Snowboarding rules: 10 simple ways to stay safe

Heading to the slopes this winter? Whether it’s your first time or your fiftieth, there are some key safety rules for snowboarding that every rider should adhere to. Read on to find out how to stay safe while snowboarding.

1. Book an instructor

Many beginners attempt to cruise down the slopes without formal instruction. Booking a session with a professional instructor is far more beneficial than watching a video, and you’ll learn the correct techniques to minimise your risk of accidents.

2. Wear a helmet

When you’re riding at high speeds, a fall or collision can be hazardous, regardless of how soft or powdery the snow may be. Wearing a snowboard helmet reduces the risk of head injuries such as cuts and fractures, and can also keep your head warm.

3. Sun protection

No matter the weather, it’s important to have adequate sun protection on the slopes. Wearing the right snowboarding safety equipment, such as snowboard goggles, can not only protect you from harsh UV rays but ensure that you can still see even when it's raining or snowing. Unlike sunglasses, goggles are secured to your head, and can also protect your eyes from falling tree branches, rocks and other debris.

4. Know your skill level

While it’s good to challenge yourself, it’s important to understand your skill level and stick to appropriate trails. Beginner-friendly slopes vary greatly from those designed for advanced riders, and you can run into trouble quite quickly if you attempt a slope that’s too far beyond your comfort zone. If you’re stuck on a difficult slope, sidestep down slowly with your snowboard on and seek assistance.

5. Stay warm

Ski clothing is not only designed to give you maximum range of movement, but they’re also built to keep you warm in freezing temperatures. Investing in quality apparel, including ski jackets, boots and gloves can have you performing at your best while staying toasty and dry.

6. Use wrist guards

Wrists are prone to fractures and straining while snowboarding as it’s common for riders to use their hands to break a fall. Wrist guards are an inexpensive yet crucial item of snowboard safety gear and can be worn under your snowboarding gloves, although some gloves have wrist guards built in.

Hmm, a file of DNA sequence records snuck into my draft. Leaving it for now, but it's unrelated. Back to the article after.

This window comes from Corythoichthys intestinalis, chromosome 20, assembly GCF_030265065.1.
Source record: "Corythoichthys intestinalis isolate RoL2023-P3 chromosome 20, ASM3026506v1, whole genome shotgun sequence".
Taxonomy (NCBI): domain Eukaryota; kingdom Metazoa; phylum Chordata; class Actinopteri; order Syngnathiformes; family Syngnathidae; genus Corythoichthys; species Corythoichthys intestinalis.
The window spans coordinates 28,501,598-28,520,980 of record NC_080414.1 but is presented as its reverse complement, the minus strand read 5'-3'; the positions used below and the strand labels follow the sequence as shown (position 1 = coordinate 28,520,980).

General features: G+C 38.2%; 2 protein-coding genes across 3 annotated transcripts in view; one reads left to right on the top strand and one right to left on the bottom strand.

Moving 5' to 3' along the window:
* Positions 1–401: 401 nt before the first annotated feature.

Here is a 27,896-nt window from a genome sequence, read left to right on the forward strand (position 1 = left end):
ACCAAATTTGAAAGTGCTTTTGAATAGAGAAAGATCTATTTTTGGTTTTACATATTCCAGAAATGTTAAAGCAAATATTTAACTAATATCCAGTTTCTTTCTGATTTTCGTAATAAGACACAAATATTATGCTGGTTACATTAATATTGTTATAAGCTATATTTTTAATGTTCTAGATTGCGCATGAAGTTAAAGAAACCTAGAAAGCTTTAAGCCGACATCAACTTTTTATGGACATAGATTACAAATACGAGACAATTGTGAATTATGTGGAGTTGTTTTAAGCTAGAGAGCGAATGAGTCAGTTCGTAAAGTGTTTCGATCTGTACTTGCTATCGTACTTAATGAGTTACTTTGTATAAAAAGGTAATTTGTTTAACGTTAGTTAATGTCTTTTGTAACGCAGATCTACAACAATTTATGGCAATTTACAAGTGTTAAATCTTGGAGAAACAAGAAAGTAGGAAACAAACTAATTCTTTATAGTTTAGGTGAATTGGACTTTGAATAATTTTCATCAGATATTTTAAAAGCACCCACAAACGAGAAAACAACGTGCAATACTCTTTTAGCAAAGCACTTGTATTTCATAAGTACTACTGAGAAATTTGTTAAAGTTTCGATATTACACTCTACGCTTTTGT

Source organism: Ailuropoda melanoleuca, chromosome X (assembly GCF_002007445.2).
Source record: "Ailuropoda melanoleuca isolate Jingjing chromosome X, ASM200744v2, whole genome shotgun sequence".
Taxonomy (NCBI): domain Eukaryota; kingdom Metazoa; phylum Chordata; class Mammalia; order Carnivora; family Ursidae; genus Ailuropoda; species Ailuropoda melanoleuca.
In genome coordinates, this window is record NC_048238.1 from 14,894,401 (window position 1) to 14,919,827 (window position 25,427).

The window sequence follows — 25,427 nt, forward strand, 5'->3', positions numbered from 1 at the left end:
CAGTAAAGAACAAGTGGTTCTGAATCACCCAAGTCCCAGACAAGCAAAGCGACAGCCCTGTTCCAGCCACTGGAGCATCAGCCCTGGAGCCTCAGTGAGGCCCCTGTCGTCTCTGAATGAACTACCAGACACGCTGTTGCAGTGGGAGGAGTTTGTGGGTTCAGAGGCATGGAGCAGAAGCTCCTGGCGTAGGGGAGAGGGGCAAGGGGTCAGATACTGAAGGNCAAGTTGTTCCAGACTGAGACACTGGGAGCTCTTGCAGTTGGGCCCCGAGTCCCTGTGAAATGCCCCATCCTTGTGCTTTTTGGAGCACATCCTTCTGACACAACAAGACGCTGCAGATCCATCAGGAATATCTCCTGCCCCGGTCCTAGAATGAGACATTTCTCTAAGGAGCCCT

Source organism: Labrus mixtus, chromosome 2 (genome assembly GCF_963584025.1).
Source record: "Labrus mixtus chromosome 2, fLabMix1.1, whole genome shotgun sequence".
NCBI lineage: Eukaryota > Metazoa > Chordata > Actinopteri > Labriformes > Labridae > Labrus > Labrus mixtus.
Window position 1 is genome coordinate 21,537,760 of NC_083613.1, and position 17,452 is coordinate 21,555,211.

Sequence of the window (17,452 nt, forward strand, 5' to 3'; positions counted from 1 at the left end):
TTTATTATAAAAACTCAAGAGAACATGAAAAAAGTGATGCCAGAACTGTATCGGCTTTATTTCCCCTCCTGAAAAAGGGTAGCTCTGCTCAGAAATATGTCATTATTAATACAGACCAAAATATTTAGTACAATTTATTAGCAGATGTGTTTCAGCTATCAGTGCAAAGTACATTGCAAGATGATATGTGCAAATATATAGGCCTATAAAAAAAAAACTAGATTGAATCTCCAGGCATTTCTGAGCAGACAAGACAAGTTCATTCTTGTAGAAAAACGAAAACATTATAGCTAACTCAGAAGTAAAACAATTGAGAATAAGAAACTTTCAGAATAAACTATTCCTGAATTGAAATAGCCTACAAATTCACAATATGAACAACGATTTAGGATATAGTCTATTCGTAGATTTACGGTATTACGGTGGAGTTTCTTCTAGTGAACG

7. Don’t go alone

Even if you’re an inexperienced rider, hitting the slopes alone can be a recipe for disaster. Have a buddy with you at all times in case you get lost, veer off track, or run into other mishaps - it’s not always easy to locate help immediately.

8. Keep to marked paths

Never venture into closed areas or outside of the snowboarding boundary. Conditions can change quickly, and while it may be tempting to tackle a track, the snow can be unstable and other hazards may be present that render the area unsafe.

9. Don’t obstruct the trail

Stopping in the middle of a trail poses a risk to other riders. You should never stop in the middle of a trail, especially if there’s a drop-off above you. If you run into an accident or need to stop, make your way to the side as quickly and safely as you can.

10. Always follow signs and rules

Different resorts have different rules. Familiarise yourself with these before tackling any trails, and make sure you adhere to the instructions on signs so you can stay safe while snowboarding.

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